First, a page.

lawsuit while
you wait?" [pause] There was a better joke in there someplace, right?

SAM
Probably not.

Two Secret Service members open the doors to the OUTER OVAL OFFICE. Sam and
Bartlet enter.

SAM
Sir--

BARTLET
Doctrine of Sovereign Immunity. You can't sue the king. We brought it over
from England.

SAM
Yeah, but he's not immune from the court of public opinion.

BARTLET
Forgot to bring that one over.

They enter THE OVAL OFFICE. Charlie is standing at Bartlet's desk, looking
at papers.

SAM
The RNC'll have a press conference.

BARTLET
The RNC has a press conference when I sneeze.

SAM
I think we need to come out for a strong national seatbelt law.

BARTLET
Congress won't pass it.

He walks behind his desk and begins to sign papers. Charlie walks to another
spot in the room.

SAM
I'm not saying we need to have a law. I'm just saying we need to come out
for it. It'll end
the question of where you stand.

BARTLET
People know where I stand. If they don't know, they can ask me.

SAM
You were governor of New Hampshire, sir, the only state--

BARTLET
And I was for it then. Never did anything about it because nobody wanted
it. And, frankly,
why waste time in Capitol?

SAM
C.J.'ll get asked about it at the five o'clock briefing.

BARTLET
I can't be responsible every time somebody irrationally twists my
meaning. People are
responsible for themselves.

Bartlet walks over to Charlie and hands him a folder. Charlie hands Bartlet
another folder,
then walks away. Bartlet walks over to Sam.

BARTLET
Today's cars are safer than they've ever been. They've all got air bags,
they've all got
seatbelts, and they're all crash tested from here to Tuesday. All that's
left is personal
behavior and bad luck, and, I'm not responsible for either one. And, Sam,
if Mrs. Landingham w
as here right now, she'd say the exact same thing. You know what I'm saying?

SAM
Yes, sir.

BARTLET
I don't blame this woman for suing me. I'm not a king, and I'm not sure the
law should
treat me like one. Though certainly for the moment I don't mind. I'm not
blaming her.
She's got to go someplace with her grief and her anger. The ones who should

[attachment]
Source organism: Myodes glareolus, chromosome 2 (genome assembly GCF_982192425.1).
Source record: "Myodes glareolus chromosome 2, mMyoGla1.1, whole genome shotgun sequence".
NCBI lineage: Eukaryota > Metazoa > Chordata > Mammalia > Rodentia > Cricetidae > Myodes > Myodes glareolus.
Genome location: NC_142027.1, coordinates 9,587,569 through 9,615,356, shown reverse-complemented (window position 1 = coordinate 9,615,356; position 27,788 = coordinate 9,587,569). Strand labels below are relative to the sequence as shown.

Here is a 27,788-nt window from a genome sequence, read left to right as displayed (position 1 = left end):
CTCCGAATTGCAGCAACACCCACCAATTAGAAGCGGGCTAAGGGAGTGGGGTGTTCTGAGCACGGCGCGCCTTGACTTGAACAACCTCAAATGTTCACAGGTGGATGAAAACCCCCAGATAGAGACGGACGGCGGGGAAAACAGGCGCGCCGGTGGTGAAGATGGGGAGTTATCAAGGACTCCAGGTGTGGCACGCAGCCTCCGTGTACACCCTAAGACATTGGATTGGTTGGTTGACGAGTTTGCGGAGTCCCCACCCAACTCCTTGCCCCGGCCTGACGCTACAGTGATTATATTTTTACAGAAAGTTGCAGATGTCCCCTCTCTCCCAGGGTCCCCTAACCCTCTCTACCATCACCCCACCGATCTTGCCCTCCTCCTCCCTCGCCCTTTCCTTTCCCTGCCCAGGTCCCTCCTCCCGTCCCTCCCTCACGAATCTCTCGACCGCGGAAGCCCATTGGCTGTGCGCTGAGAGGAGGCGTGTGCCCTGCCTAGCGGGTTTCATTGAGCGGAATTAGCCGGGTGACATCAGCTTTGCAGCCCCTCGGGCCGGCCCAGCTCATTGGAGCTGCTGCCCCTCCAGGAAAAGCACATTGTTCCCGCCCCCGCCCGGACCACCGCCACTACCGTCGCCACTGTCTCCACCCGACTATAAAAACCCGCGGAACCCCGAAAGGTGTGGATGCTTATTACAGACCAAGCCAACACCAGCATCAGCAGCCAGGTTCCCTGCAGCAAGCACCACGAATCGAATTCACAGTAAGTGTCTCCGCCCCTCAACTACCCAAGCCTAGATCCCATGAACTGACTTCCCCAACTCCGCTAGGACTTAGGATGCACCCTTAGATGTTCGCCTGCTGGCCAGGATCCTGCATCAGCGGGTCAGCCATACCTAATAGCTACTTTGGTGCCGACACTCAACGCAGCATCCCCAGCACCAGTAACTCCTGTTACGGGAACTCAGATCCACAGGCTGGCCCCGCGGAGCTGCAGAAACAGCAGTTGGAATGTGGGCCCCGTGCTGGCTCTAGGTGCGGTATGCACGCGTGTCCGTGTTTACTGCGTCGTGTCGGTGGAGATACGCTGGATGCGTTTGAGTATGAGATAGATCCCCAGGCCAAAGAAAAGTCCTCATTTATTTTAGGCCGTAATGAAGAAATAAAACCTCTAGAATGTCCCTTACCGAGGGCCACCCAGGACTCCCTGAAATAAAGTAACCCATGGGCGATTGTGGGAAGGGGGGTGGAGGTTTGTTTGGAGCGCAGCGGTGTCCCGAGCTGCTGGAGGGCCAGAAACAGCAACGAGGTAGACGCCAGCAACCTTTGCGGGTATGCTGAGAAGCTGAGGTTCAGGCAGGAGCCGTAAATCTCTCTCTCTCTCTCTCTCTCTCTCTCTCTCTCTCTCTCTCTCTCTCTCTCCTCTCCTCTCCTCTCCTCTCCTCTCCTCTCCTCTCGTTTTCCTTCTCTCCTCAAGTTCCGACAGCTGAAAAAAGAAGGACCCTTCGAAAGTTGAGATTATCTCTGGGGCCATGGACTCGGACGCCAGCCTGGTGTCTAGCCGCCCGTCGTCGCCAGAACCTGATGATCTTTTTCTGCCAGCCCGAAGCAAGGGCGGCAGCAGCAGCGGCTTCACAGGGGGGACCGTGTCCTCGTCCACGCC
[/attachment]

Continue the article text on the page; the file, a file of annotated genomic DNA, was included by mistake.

be horsewhipped
with a horsewhip are the ones exploiting her grief for political gain,
and I'm not getting
down with those guys.

SAM
Yes, sir.

BARTLET
[walks back to behind his desk] Let Congress pass that law. I'll sign it.

CHARLIE
Sir?

BARTLET
[to Charlie] Yeah, let's go. Get Leo.

SAM
Thank you, Mr. President. [turns and walks out of the office]

BARTLET
Thank you.

Toby and Josh enter.

TOBY
Good evening, Mr. President.

BARTLET
Isn't there a joke to be had with lawsuits and dry cleaners? I've been
working on it all day.

JOSH
You've been working on other stuff though too, right?

BARTLET
Yeah.

C.J. and Leo enter.

C.J.
Good evening, sir.

BARTLET
Hey.

LEO
Okay.

BARTLET
Okay, what do we think? When do you tell the public what you know?

C.J.
I think it's right now.

TOBY
And I think it's when you know something. I think absolute confirmation has
to be the rule
when we're talking about public panic.

JOSH
Are we sure there's gonna be public panic if we're only saying there's a
chance? We think
maybe, usually it's negative.

TOBY
I do. 'Cause we're not talking about sushi, it's hamburgers. I'm not kidding
around,
it's... these things. The everyday things. The everyday American things. The
99 cent things
that, when you suddenly have to be afraid of them, strike at the center of
our equilibrium.

LEO
I'll tell you what else. Democrats aren't exactly loved by the beef industry
to begin with.
We're gonna get killed for causing false panic.

C.J.
Yeah, what we say now is gonna be measured against the facts, the consequenses
of which will
be far worse if we don't say anything and it goes the other way.

TOBY
I disagree.

C.J.
[to Toby] Then pretend for a moment that the cow has MS.

A pause. Everyone turns and looks at C.J.

TOBY
No, I don't think I will.

BARTLET
[to Leo] Something going on with them?

LEO
I think they can hear you. They're standing right in front of you.

C.J.
That was a bad analogy, I apologize. What I meant was that the public will
not forgive a
President who withheld information that could have helped them or saved
lives. Second,
in a crisis, people need to feel like soldiers, not victims. Third, information
breeds
confidence. Silence breeds fear. That's my argument.

Toby, Josh, and Leo all turn to Bartlet.

BARTLET
[pause] If it comes from the President--

TOBY
It shouldn't come from the President.

LEO
It shouldn't even come from the White House.

JOSH
It should come from Health and Human Services.

LEO
How about the secretary, mid-level?

BARTLET
All right, that's what we'll do then.

LEO, JOSH, and C.J.
Thank you, sir.

They all turn to exit.

BARTLET
Toby.

Toby turns back aorund.

BARTLET
What's going on with the Smithsonian?

TOBY
It'll be fine, sir.

Leo, Josh, and C.J. exit. C.J. closes the door behind her. Charlie enters.

BARTLET
Where are you leading them?

He walks out from behind his desk and to Toby. Charlie goes through papers
on Bartlet's
desk and watches Bartlet and Toby.

TOBY
Not to turn a blind eye to the dark points of history, for sure, but I think
there's a
time and place for that, and this isn't it.

BARTLET
You're changing.

TOBY
No, I'm not.

BARTLET
Yes, you are.

TOBY
A very, very little bit.

BARTLET
Okay.

TOBY
Uh, Mr. President? Could you point me in the right direction on something? One
of the vets